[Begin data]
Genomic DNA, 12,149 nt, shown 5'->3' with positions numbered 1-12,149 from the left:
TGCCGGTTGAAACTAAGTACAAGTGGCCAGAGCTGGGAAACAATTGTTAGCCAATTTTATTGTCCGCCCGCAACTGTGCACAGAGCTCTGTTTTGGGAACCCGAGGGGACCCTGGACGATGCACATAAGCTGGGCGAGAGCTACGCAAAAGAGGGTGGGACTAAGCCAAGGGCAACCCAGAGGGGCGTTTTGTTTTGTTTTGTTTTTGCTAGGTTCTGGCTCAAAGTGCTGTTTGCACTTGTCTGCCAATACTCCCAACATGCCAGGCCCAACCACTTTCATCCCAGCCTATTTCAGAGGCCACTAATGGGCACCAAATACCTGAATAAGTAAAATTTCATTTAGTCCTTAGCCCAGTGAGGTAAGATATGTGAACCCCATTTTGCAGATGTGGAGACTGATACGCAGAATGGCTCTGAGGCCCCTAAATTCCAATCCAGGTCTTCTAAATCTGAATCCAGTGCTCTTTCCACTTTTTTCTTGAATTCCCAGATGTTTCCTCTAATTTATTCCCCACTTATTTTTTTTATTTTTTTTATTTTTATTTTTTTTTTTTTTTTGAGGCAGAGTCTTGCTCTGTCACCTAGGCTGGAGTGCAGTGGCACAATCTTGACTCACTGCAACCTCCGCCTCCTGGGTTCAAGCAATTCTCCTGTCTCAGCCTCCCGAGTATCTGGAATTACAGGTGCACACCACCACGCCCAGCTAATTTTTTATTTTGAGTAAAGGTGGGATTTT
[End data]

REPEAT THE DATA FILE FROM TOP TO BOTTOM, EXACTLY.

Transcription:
Genomic DNA, 12,149 nt, shown 5'->3' with positions numbered 1-12,149 from the left:
TGCCGGTTGAAACTAAGTACAAGTGGCCAGAGCTGGGAAACAATTGTTAGCCAATTTTATTGTCCGCCCGCAACTGTGCACAGAGCTCTGTTTTGGGAACCCGAGGGGACCCTGGACGATGCACATAAGCTGGGCGAGAGCTACGCAAAAGAGGGTGGGACTAAGCCAAGGGCAACCCAGAGGGGCGTTTTGTTTTGTTTTGTTTTTGCTAGGTTCTGGCTCAAAGTGCTGTTTGCACTTGTCTGCCAATACTCCCAACATGCCAGGCCCAACCACTTTCATCCCAGCCTATTTCAGAGGCCACTAATGGGCACCAAATACCTGAATAAGTAAAATTTCATTTAGTCCTTAGCCCAGTGAGGTAAGATATGTGAACCCCATTTTGCAGATGTGGAGACTGATACGCAGAATGGCTCTGAGGCCCCTAAATTCCAATCCAGGTCTTCTAAATCTGAATCCAGTGCTCTTTCCACTTTTTTCTTGAATTCCCAGATGTTTCCTCTAATTTATTCCCCACTTATTTTTTTTATTTTTTTTATTTTTATTTTTTTTTTTTTTTTGAGGCAGAGTCTTGCTCTGTCACCTAGGCTGGAGTGCAGTGGCACAATCTTGACTCACTGCAACCTCCGCCTCCTGGGTTCAAGCAATTCTCCTGTCTCAGCCTCCCGAGTATCTGGAATTACAGGTGCACACCACCACGCCCAGCTAATTTTTTATTTTGAGTAAAGGTGGGATTTT